Vishnu Digambar Paluskar

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Vishnu Digambar Paluskar
Vishnu Digambar Paluskar.jpg
Born(1872-08-18)18 August 1872
Died21 August 1931(1931-08-21) (aged 59)
OccupationHindustani classical singer
ChildrenD. V. Paluskar

Pandit Vishnu Digambar Paluskar (18 August[citation needed] 1872[1] – 21 August[citation needed] 1931[1]) was a Hindustani musician. He sang the original version of the bhajan Raghupati Raghava Raja Ram[citation needed], and founded the Gandharva Mahavidyalaya in 1901. He is also credited with arranging 'Vandematharam' as we hear today. His original surname was Gadgil,[2] but as they hailed from the village Palus (near Sangli), they came to be known as the "Paluskar" family.

Early life and background[edit]

Vishnu Digambar Paluskar was born in a Marathi family of Kurundwad, a small town named falling under the Deccan division of Bombay Presidency during British rule, presently in Maharashtra. His father, Digambar Gopal Paluskar, was a singer of Kirtan (a religious song).

He went to a local school in Kurundwad for primary education. But tragedy struck Paluskar at an early age. During a Hindu festival called Datta Jayanti, a fire-cracker burst near his face damaging both his eyes. Being a small town, there was no immediate treatment available and Paluskar lost his eyesight. Nevertheless, he regained it some years later.

The king of Miraj recognising the talent in the boy put him under the guidance of Balakrishnabuwa Ichalkaranjikar, a learned musician. Paluskar trained under him for 12 years until in 1896 the relations between the teacher and student became strained.[3]

Musical journey[edit]

After that Paluskar began touring the country and studied the musical traditions in each part of Northern India. He went from place to place and visited many royal families in cities like Baroda and Gwalior, well known for their patronage of musicians. But he broke a long-standing tradition of Indian music by giving a public concert in Saurashtra and charging a nominal fee. Till then, concerts were given only in palaces or temples. He studied Brijbhasha, a dialect of Hindi, spoken at Mathura. Vishnu Digambar met Pandit Chandan Chaube and learnt Dhrupad music form from him. In 1901, he reached Lahore, where he decided to establish a music school.

Gandharva Mahavidyalaya[edit]

On 5 May 1901, Paluskar founded the Gandharva Mahavidyalaya, a school to impart formal training in Indian classical music.[3] This was a school open to all and one of the first in India to run on public support and donations, rather than royal patronage. It was a challenge to the traditional method where students lived under the same roof with their teachers. Many students from the School's early batches became respected musicians and teachers in North India. This brought respect to musicians, who were treated with disdain earlier.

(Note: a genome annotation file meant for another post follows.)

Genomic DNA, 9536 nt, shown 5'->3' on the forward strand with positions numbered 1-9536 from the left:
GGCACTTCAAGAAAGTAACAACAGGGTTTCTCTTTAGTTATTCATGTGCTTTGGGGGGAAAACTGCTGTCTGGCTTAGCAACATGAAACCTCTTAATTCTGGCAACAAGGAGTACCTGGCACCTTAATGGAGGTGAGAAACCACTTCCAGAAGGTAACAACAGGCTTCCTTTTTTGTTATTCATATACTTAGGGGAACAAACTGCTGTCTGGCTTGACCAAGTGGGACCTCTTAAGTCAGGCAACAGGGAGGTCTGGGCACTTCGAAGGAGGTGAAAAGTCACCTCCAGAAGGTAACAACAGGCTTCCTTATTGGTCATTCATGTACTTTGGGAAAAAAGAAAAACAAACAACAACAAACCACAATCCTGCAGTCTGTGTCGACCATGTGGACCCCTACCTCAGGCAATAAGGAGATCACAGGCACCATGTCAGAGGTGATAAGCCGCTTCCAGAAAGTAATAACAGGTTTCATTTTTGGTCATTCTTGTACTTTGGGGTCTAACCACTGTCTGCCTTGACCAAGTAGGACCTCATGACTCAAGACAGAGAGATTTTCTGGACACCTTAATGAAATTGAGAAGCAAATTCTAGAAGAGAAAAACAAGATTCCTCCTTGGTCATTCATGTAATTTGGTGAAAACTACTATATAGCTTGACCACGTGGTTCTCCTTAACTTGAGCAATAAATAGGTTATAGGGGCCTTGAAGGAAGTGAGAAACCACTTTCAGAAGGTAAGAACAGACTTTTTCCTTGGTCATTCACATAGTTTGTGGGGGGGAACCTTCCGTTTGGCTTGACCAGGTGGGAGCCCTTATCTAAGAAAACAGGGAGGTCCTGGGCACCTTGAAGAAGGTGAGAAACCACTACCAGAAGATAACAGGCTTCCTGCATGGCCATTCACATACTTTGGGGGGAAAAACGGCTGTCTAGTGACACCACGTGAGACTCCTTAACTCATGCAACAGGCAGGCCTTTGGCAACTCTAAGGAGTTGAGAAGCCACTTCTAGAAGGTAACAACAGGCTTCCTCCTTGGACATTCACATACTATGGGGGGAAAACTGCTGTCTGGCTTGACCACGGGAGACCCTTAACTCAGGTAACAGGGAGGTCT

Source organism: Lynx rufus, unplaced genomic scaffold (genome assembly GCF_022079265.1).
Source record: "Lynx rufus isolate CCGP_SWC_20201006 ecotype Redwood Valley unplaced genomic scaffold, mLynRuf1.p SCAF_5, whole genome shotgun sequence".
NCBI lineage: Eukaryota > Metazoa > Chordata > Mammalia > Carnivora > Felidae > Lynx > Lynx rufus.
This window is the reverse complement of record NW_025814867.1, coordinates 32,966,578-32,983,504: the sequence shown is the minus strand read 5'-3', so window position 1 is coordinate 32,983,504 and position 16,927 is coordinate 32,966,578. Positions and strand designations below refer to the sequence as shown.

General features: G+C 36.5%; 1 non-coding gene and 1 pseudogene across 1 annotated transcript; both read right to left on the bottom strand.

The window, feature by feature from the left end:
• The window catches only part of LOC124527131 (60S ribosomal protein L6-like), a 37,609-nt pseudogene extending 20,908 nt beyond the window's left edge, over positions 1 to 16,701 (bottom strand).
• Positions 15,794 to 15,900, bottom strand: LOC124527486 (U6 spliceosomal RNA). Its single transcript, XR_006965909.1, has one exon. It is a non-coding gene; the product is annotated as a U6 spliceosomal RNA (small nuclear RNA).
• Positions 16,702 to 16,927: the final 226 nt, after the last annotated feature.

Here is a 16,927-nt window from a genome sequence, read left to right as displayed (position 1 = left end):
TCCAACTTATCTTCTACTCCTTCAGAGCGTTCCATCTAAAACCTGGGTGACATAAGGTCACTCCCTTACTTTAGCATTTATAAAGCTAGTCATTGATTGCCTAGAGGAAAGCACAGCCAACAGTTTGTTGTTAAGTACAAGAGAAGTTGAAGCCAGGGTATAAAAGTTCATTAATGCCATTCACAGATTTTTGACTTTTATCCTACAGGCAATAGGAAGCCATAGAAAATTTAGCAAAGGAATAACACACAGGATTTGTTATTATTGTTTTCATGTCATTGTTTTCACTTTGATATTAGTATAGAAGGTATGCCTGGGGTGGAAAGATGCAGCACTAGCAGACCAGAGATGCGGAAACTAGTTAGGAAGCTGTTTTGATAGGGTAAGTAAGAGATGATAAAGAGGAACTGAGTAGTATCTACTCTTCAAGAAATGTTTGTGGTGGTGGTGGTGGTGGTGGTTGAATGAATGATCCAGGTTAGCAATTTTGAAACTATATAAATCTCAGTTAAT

In September 1908, Paluskar went to Bombay (now Mumbai) to establish another branch of the school. As the work-load increased, he shifted the school from Lahore to Bombay. To accommodate all the students, he took loans, built a new building for the school and hostel as well. To settle debts, he gave several public concerts. But while on a concert tour in 1924, Paluskar's creditors attached his properties and auctioned off the school.[4]

Death and legacy[edit]

Paluskar on a 1973 stamp of India

Paluskar died on 21 August 1931, three days after his 59th birthday. Today, Paluskar is seen as the musician who brought respect to the profession of classical musicians and took Hindustani classical music out from the traditional Gharana system to the masses. He wrote a book on music called Sangeet Bal Prakash in three volumes, and 18 volumes on ragas as well. His disciples Vinayakrao Patwardhan, Omkarnath Thakur, Narayanrao Vyas, and B. R. Deodhar became renowned classical singers and teachers. His son Dattatreya Vishnu Paluskar was also trained in classical music.

On 21 July 1973, the Post and Telegraph Department, Government of India paid homage to Paluskar by releasing a commemorative stamp.[5] In its 2000 millennial issue, India Today magazine included Paluskar in its list of "100 people who shaped India".[6][1]

See also[edit]

References[edit]

  1. ^ a b c GroveMusicOnline.
  2. ^ "RMIM Archive Article "107"".
  3. ^ a b Deva, B. Chaitanya. "An Introduction to Indian Music". Publications Division, Ministry of Information and Broadcasting, Government of India. Retrieved 10 May 2006.
  4. ^ "Pt Vishnu Digambar Paluskar". MusicalNirvana.com. Retrieved 10 May 2006.
  5. ^ "Visnu Digambar Paluskar (Musician)". IndianPost. Retrieved 10 May 2006.
  6. ^ Kalidas, S. "Vishnu Bhatkhande and Vishnu Paluskar". India Today. Retrieved 10 May 2006.

Further reading[edit]

  • Deva, B. Chaitanya (1981). An Introduction to Indian Music. Publications Division, Ministry of Information and Broadcasting, Government of India.
  • Athavale, V.R. (1967). Pandit Vishnu Digambar Paluskar. National Book Trust.